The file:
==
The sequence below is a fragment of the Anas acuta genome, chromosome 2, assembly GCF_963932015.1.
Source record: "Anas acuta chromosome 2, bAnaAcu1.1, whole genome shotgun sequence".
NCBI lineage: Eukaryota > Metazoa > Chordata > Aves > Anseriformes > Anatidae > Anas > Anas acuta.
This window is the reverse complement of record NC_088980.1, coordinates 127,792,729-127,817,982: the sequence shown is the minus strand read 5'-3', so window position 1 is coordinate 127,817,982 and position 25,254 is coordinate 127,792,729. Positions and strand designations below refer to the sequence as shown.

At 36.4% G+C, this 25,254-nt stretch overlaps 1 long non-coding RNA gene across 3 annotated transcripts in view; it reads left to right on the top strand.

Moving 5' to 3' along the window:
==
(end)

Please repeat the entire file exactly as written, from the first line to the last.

The sequence below is a fragment of the Anas acuta genome, chromosome 2, assembly GCF_963932015.1.
Source record: "Anas acuta chromosome 2, bAnaAcu1.1, whole genome shotgun sequence".
NCBI lineage: Eukaryota > Metazoa > Chordata > Aves > Anseriformes > Anatidae > Anas > Anas acuta.
This window is the reverse complement of record NC_088980.1, coordinates 127,792,729-127,817,982: the sequence shown is the minus strand read 5'-3', so window position 1 is coordinate 127,817,982 and position 25,254 is coordinate 127,792,729. Positions and strand designations below refer to the sequence as shown.

At 36.4% G+C, this 25,254-nt stretch overlaps 1 long non-coding RNA gene across 3 annotated transcripts in view; it reads left to right on the top strand.

Moving 5' to 3' along the window: